“The external pain makes me want to perform, it gives me energy. Sport is an outlet for that energy."
Ibrahim Al Hussein, a Syrian refugee who will compete as part of the Independent Paralympic Athletes (IPA) Team at Rio 2016, has shared his message of courage and determination.
Al Hussein grabbed the public’s attention after he participated in the Rio 2016 Olympic Torch Relay in Athens, Greece, in April.
Just a few months later, he was named to the IPA Team alongside another athlete who will compete in Rio under the Paralympic flag. The IPA Team will represent those displaced during the current crisis, especially refugees with impairments.
Al Hussein, who lost his leg during a rocket strike, will swim in men’s 50m and 100m freestyle S10 (provisional).
“I have been dreaming of this [competing at the Games] for 22 years,” Al Hussein said. “I thought my dream had gone when I lost my leg but now it is back for real. I can’t believe I am going to Rio.”
Al Hussein, 27, has been active in sports from a very young age. When he was a child he competed in judo and swimming, inspired and encouraged to take up sport by his father who is a swimming coach.
One day in 2013, Al Hussein was sheltering at home when he heard his friend calling for help. His friend had been injured, and Al Hussein immediately went to his aid. What happened next would change Al Hussein’s life forever.
A rocket had struck on the road near to where Al Hussein, and three of his friends, had gone to help. Al Hussein’s leg was blown off and the rest of the group were injured too.
Al Hussein managed to crawl away from the scene, was rescued by some other friends and taken to a clinic. The facilities were basic, but doctors operated on his leg.
“I woke up twice during surgery and I saw everything,” Al Hussein said.
He was sent home the same day.
The months that followed were incredibly difficult. With little medical aid able to get through to Syria, Al Hussein lived with excruciating pain and little to no medication.
He escaped the war to Turkey hoping to receive better care. After discovering that would not be the case, Al Hussein decided to make the perilous journey, by boat, to Greece. He got around using a wheelchair and crutches.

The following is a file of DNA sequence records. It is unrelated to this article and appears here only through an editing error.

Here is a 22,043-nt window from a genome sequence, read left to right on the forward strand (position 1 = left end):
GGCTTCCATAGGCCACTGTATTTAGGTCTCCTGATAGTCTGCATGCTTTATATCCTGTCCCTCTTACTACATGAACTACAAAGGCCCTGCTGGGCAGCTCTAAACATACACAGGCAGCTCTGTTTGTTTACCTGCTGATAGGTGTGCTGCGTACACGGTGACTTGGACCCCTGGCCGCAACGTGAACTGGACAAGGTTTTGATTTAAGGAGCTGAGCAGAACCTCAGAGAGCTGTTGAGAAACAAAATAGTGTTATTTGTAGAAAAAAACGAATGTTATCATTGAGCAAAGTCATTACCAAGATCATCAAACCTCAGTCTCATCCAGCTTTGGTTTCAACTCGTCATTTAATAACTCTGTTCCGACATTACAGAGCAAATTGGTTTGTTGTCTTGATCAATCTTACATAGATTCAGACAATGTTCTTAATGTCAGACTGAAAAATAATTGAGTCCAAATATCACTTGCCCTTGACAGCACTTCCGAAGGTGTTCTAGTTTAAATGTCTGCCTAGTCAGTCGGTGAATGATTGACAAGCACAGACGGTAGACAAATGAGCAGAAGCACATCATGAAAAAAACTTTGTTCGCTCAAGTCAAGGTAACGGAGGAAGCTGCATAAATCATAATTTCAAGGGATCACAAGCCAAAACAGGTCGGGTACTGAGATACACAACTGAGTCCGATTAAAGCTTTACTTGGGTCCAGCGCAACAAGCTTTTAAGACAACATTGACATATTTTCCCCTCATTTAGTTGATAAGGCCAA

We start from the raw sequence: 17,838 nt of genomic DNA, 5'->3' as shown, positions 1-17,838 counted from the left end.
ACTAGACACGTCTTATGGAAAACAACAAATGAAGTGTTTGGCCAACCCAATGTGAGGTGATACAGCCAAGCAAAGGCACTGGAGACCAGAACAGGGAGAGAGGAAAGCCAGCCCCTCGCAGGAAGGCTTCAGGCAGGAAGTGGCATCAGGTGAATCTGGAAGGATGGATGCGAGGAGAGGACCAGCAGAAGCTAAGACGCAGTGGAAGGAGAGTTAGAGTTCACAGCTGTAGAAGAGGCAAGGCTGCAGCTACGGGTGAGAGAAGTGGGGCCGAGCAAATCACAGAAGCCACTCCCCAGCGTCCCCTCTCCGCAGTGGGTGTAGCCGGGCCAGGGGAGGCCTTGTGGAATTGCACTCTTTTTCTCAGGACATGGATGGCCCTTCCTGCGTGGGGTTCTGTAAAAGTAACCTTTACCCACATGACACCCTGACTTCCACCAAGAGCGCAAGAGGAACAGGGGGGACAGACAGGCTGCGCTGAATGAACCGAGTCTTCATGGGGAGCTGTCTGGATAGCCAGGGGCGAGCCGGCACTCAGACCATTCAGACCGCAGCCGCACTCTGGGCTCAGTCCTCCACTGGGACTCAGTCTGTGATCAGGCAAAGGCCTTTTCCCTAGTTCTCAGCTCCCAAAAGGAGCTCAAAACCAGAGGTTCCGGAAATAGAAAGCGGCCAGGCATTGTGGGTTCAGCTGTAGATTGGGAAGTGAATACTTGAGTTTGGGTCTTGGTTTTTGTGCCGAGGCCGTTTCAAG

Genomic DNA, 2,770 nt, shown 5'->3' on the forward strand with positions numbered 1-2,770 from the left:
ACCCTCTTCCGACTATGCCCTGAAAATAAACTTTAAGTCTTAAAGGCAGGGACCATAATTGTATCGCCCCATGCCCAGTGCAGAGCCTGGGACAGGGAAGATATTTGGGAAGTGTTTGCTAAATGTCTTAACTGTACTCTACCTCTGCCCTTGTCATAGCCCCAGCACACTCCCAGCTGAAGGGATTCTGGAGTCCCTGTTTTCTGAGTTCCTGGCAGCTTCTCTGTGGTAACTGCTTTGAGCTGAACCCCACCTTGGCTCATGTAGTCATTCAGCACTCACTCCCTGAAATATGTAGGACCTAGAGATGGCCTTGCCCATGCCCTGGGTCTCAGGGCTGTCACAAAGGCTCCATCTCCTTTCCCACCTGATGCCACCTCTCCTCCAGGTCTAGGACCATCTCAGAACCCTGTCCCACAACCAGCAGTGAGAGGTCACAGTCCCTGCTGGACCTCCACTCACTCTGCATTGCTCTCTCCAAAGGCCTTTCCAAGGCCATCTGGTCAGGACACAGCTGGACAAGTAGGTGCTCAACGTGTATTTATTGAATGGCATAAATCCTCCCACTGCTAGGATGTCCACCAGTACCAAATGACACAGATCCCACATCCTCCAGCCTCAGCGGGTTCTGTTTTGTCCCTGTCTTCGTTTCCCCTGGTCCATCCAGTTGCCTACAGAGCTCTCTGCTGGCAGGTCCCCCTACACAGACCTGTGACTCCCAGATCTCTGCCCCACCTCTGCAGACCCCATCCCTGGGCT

“After getting treatment in Greece is when things started to turn positive and I got back into sports,” Al Hussein said. “I began training four hours a day swimming and playing wheelchair basketball.”
A friend working for a Greek social platform for refugees encouraged him to continue sport: “Everything is thanks to her,” he said.
Al Hussein continued: “The external pain makes me want to perform, it gives me energy. Sport is an outlet for that energy.
“I have no problem not eating or not having a home, but you can’t take away my training.”
As well as his preparations for Rio 2016 at the Olympic Training Centre in Athens, where he is being supported by the Hellenic Paralympic Committee and coach Eleni Kokkinou, Al Hussein works full-time in a café to pay his bills.
But his focus is still on training hard to win a medal. “I have one wish – gold! I want to send a message to all those who have been injured, that you can still reach your dreams.
“A German person came to me four months ago and told me he wanted to be like me,” Al Hussein recalls. “I told him, train hard so that you get gold and I get silver. I said he could beat me, there is nothing called injury. It’s mental injury when you restrict yourself. Look forward, not to the past. I don’t want to remember the past, only look to the future.”
Al Hussein will compete in the IPA Team alongsideShahrad Nasajpour, a discus thrower from Iran who has been granted asylum in the USA.
The Rio 2016 Paralympic Games take place between 7-18 September.
The IPA Team will march first at the Opening Ceremony on 7 September. They will stay in the Athletes’ Village alongside more than 4,350 athletes from 165 countries. For official presentations, such as medal and village welcome ceremonies, the Paralympic Anthem will be played.
The team can be followed on Facebook.